Well, not everybody. Genetically modified plants are, indeed, taking over: They're now grown on 10 percent of the cultivated land on the planet, and that figure is certain to rise. But Matin Qaim, an economist at Germany's University of Goettingen, believes that they will help save the planet from poverty, malnutrition and environmental decline. And Qaim is most assuredly not a fool. (Or a knave: He has no financial stake in the business of genetic modification.)
Writing in the new issue of The Milken Institute Review (available free, but the download requires site registration), Qaim mourns the stubborn opposition to GM crops that dominates European public opinion and has slowed their adoption in parts of the developing world. "The biggest challenge posed by genetic modification is how to create a regulatory framework that provides reasonable public oversight but resists the understandable impulse to curb progress linked to these technologies."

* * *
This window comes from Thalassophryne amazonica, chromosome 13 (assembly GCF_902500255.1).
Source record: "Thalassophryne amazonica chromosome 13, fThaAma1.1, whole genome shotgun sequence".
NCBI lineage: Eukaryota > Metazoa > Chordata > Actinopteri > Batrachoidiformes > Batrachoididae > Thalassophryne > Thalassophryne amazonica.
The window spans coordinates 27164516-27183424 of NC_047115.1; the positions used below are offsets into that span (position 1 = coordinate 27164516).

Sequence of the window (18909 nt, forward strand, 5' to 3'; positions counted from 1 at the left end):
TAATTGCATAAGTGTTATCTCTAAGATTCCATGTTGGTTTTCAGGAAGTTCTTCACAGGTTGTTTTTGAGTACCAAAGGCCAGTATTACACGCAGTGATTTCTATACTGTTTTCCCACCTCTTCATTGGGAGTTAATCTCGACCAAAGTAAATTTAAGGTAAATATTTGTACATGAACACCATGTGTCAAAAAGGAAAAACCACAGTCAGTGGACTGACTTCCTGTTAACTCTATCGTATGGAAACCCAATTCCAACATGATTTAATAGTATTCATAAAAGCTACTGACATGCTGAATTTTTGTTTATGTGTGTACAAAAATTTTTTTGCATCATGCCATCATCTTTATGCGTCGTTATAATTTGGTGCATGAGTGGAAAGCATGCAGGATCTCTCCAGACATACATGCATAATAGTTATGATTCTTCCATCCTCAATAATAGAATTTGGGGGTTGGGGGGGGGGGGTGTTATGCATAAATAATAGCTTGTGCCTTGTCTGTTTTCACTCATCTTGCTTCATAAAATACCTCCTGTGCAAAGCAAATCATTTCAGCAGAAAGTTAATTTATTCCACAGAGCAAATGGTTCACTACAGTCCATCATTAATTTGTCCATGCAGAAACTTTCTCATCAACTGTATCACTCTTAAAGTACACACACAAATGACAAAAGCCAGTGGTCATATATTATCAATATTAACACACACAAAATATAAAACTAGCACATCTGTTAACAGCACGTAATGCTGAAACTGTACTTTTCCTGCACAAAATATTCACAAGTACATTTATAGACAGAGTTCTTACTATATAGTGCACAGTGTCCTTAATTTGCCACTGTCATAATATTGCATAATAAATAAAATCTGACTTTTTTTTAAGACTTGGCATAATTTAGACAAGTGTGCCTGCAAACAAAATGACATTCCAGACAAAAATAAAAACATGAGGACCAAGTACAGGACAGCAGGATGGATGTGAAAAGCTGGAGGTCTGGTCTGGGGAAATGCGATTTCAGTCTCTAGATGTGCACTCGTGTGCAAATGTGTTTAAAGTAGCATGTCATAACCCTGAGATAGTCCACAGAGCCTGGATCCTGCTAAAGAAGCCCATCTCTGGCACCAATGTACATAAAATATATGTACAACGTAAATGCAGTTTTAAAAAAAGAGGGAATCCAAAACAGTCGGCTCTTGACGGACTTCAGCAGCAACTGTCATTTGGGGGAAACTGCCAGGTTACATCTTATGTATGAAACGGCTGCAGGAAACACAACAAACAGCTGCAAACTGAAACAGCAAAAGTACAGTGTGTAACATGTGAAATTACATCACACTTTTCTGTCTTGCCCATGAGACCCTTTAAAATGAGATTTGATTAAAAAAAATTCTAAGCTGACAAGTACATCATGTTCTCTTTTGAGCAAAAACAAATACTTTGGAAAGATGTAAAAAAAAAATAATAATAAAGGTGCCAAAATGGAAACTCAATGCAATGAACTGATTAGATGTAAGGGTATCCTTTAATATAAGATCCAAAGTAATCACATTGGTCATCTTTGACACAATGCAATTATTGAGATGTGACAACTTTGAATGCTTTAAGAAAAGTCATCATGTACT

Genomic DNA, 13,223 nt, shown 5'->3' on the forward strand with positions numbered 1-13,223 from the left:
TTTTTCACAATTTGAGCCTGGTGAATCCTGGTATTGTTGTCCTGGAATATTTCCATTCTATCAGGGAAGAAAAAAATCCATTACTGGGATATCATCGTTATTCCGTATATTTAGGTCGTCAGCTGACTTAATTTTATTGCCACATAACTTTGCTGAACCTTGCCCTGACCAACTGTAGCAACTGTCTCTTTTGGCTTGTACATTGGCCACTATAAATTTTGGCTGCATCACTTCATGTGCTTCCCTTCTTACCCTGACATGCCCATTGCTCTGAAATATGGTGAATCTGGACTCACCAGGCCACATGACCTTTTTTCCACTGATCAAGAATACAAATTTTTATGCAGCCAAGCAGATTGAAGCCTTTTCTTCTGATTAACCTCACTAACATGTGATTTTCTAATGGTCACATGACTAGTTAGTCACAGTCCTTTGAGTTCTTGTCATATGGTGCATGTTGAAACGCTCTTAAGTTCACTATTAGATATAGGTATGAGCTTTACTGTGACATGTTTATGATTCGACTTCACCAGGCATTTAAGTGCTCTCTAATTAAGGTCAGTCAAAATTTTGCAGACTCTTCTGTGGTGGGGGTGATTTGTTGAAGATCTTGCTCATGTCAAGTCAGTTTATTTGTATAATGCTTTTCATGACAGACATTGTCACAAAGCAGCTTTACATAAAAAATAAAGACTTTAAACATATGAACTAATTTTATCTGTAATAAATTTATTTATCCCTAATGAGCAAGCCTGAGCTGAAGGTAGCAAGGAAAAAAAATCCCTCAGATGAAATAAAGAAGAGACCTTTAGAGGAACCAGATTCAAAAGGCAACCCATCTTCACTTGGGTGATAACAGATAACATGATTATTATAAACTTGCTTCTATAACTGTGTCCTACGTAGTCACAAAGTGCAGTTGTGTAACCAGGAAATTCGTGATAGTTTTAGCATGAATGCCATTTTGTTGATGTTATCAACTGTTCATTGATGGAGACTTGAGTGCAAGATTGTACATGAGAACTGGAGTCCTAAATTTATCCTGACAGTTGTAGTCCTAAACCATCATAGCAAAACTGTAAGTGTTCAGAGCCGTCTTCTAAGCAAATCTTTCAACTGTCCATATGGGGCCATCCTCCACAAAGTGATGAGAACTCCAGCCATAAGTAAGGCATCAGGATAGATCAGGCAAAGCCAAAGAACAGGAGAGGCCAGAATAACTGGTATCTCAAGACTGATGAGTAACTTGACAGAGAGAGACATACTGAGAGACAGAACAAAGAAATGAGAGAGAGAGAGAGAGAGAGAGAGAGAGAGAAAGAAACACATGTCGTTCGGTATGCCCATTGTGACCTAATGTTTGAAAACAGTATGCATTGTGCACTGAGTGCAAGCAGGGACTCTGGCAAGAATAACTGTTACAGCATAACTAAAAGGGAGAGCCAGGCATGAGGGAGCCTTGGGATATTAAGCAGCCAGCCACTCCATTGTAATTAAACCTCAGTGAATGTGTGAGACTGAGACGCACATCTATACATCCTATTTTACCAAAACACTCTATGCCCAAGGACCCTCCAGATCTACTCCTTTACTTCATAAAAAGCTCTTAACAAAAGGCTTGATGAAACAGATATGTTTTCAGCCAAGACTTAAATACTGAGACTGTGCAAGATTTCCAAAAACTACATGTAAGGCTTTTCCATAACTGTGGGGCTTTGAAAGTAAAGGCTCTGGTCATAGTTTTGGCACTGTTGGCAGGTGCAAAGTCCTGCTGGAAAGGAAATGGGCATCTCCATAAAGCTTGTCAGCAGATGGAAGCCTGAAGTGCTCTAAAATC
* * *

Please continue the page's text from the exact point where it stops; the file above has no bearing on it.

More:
OK, OK. This is probably a minority opinion among right-thinking folks who eschew Pop-Tarts and cringe at the sight of the Golden Arches. But before you rush to judgment, consider these facts:
- Corn and cotton engineered to resist bugs can cut the use of insecticides by as much as two-thirds.
- Herbicide-tolerant soybeans make it cheap and easy to avoid the use of weed-killers that sicken farm workers and reduce the need for tillage that is largely responsible for soil erosion.
- GM seeds have increased the annual incomes of cotton farmers in India by an average of $100 per acre.
- Rice that's genetically fortified with vitamin A can be expected to save the lives of 40,000 children each year at a tiny fraction of the cost of distributing supplements.
Qaim may not convince you, but he'll sure make you think.